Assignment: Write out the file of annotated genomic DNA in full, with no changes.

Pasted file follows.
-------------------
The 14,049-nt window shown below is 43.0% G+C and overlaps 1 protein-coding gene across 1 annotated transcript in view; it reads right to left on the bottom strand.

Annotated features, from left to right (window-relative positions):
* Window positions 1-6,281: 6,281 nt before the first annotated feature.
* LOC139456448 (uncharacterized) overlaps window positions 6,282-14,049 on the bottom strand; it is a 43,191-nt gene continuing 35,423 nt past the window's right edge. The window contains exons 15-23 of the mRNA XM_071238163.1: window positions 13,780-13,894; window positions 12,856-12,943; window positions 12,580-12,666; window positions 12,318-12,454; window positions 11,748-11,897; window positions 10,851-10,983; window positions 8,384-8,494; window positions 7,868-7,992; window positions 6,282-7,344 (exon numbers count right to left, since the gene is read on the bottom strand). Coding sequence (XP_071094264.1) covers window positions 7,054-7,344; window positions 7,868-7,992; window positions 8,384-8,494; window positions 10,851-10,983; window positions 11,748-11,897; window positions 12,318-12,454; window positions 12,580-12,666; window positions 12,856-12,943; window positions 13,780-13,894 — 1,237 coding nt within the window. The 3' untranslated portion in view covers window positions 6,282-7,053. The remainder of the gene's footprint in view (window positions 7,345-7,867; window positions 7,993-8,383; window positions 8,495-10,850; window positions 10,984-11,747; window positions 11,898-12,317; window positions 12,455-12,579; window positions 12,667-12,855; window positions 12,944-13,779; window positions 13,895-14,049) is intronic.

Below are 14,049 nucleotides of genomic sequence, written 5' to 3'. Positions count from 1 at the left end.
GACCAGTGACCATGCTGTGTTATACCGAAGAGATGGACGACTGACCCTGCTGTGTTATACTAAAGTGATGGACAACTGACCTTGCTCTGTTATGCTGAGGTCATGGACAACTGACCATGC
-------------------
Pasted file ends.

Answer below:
The 14,049-nt window shown below is 43.0% G+C and overlaps 1 protein-coding gene across 1 annotated transcript in view; it reads right to left on the bottom strand.

Annotated features, from left to right (window-relative positions):
* Window positions 1-6,281: 6,281 nt before the first annotated feature.
* LOC139456448 (uncharacterized) overlaps window positions 6,282-14,049 on the bottom strand; it is a 43,191-nt gene continuing 35,423 nt past the window's right edge. The window contains exons 15-23 of the mRNA XM_071238163.1: window positions 13,780-13,894; window positions 12,856-12,943; window positions 12,580-12,666; window positions 12,318-12,454; window positions 11,748-11,897; window positions 10,851-10,983; window positions 8,384-8,494; window positions 7,868-7,992; window positions 6,282-7,344 (exon numbers count right to left, since the gene is read on the bottom strand). Coding sequence (XP_071094264.1) covers window positions 7,054-7,344; window positions 7,868-7,992; window positions 8,384-8,494; window positions 10,851-10,983; window positions 11,748-11,897; window positions 12,318-12,454; window positions 12,580-12,666; window positions 12,856-12,943; window positions 13,780-13,894 — 1,237 coding nt within the window. The 3' untranslated portion in view covers window positions 6,282-7,053. The remainder of the gene's footprint in view (window positions 7,345-7,867; window positions 7,993-8,383; window positions 8,495-10,850; window positions 10,984-11,747; window positions 11,898-12,317; window positions 12,455-12,579; window positions 12,667-12,855; window positions 12,944-13,779; window positions 13,895-14,049) is intronic.

Below are 14,049 nucleotides of genomic sequence, written 5' to 3'. Positions count from 1 at the left end.
GACCAGTGACCATGCTGTGTTATACCGAAGAGATGGACGACTGACCCTGCTGTGTTATACTAAAGTGATGGACAACTGACCTTGCTCTGTTATGCTGAGGTCATGGACAACTGACCATGC